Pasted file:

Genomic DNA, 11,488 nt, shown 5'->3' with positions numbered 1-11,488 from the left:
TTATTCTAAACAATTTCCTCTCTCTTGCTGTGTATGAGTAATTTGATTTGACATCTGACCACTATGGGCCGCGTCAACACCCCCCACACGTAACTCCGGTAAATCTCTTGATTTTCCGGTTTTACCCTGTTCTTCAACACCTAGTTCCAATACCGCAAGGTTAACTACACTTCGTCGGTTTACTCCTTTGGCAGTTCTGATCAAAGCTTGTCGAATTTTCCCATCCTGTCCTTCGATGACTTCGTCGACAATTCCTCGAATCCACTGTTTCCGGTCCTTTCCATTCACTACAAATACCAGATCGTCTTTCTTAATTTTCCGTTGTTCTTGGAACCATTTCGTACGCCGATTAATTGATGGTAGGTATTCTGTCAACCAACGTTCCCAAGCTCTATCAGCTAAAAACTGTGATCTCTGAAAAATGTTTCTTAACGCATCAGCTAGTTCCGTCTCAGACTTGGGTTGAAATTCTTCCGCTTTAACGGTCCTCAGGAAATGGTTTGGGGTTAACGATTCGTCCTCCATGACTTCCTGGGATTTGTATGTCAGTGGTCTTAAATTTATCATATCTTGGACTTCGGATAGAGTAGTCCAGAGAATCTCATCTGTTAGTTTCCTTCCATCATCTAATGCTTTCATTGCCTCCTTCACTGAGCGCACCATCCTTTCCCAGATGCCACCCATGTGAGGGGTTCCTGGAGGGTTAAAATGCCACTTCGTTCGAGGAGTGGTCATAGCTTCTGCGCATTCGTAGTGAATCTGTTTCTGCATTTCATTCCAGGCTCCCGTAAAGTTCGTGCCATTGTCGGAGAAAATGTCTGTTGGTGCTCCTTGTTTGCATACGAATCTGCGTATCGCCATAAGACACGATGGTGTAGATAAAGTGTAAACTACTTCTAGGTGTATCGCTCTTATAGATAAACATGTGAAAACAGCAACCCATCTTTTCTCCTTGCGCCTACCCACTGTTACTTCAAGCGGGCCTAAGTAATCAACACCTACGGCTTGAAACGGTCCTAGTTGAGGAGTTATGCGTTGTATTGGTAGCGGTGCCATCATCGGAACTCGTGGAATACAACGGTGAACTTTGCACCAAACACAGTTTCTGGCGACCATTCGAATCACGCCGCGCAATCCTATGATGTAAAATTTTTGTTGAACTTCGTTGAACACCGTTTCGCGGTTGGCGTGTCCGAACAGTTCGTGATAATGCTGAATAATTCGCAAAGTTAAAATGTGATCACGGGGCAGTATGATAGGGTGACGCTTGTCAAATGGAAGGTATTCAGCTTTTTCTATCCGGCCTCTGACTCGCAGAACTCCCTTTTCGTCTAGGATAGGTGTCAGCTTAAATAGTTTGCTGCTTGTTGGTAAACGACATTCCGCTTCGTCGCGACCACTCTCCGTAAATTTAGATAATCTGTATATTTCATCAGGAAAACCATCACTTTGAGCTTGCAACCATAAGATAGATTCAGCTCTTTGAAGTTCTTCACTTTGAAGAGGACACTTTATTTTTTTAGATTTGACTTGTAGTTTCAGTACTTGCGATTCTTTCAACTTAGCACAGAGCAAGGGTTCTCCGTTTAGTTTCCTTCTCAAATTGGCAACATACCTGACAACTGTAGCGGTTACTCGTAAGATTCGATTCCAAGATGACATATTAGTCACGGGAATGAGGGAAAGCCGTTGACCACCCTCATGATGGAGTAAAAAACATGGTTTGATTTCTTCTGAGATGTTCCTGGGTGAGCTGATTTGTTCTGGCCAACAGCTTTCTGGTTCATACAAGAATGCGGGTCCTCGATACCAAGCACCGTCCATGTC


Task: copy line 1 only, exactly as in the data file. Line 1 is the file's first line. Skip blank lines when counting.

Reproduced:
Genomic DNA, 11,488 nt, shown 5'->3' with positions numbered 1-11,488 from the left: